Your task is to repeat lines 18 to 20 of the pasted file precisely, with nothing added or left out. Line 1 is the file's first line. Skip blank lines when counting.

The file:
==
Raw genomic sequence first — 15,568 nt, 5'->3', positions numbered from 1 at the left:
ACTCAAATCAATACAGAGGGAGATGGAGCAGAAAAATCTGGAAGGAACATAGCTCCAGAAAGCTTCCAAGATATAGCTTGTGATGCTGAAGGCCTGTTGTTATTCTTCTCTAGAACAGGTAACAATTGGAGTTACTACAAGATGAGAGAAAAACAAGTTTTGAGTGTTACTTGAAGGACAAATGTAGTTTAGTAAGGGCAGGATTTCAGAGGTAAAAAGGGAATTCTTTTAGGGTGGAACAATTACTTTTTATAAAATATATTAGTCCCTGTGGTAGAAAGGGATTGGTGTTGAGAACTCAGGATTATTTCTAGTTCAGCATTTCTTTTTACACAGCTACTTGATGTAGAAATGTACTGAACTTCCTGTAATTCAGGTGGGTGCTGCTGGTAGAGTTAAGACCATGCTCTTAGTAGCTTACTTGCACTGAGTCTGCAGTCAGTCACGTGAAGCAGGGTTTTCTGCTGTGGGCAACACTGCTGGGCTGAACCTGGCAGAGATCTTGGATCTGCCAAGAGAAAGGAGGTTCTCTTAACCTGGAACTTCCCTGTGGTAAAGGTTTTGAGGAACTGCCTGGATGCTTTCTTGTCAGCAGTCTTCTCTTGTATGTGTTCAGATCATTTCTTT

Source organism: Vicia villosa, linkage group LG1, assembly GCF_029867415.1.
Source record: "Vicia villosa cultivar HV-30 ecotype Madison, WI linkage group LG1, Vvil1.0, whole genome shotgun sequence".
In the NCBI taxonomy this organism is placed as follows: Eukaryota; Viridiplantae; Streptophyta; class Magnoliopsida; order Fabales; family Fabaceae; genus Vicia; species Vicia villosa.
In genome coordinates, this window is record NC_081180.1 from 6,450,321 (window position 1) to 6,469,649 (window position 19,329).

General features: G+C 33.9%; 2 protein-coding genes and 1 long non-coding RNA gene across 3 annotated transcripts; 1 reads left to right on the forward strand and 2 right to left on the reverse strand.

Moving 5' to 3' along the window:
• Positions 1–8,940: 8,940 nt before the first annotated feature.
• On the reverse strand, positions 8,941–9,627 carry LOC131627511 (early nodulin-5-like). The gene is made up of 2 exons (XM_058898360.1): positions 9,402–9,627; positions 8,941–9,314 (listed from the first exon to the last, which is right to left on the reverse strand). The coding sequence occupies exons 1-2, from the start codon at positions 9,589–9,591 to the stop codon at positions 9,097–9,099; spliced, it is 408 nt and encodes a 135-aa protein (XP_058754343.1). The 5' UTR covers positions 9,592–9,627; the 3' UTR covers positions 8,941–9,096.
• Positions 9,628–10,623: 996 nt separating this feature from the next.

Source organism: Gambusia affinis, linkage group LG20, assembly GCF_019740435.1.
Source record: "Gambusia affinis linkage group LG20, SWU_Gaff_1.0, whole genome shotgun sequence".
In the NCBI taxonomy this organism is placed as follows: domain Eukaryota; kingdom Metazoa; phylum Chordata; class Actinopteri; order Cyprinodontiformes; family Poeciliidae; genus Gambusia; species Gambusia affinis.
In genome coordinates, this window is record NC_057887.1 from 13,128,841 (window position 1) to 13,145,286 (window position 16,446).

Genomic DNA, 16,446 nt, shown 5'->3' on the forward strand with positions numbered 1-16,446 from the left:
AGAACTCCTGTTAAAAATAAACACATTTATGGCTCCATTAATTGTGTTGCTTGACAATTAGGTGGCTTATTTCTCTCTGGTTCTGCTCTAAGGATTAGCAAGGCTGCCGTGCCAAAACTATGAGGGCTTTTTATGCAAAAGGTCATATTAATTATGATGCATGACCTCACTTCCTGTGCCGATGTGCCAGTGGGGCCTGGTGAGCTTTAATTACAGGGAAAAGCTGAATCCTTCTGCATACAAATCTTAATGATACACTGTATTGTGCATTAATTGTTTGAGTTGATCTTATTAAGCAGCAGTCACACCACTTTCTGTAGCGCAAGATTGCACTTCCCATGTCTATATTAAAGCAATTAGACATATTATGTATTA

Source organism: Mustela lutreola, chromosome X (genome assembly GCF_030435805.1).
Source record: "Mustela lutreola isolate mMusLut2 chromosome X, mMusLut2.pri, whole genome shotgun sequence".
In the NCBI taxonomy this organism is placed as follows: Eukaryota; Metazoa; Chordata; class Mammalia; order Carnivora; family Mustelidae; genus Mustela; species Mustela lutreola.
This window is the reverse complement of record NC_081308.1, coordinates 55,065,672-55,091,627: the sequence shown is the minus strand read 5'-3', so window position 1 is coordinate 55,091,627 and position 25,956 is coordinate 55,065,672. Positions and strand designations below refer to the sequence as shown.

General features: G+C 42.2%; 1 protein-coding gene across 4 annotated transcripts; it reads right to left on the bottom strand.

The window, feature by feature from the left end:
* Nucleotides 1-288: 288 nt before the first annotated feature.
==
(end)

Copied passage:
Source organism: Mustela lutreola, chromosome X (genome assembly GCF_030435805.1).
Source record: "Mustela lutreola isolate mMusLut2 chromosome X, mMusLut2.pri, whole genome shotgun sequence".
In the NCBI taxonomy this organism is placed as follows: Eukaryota; Metazoa; Chordata; class Mammalia; order Carnivora; family Mustelidae; genus Mustela; species Mustela lutreola.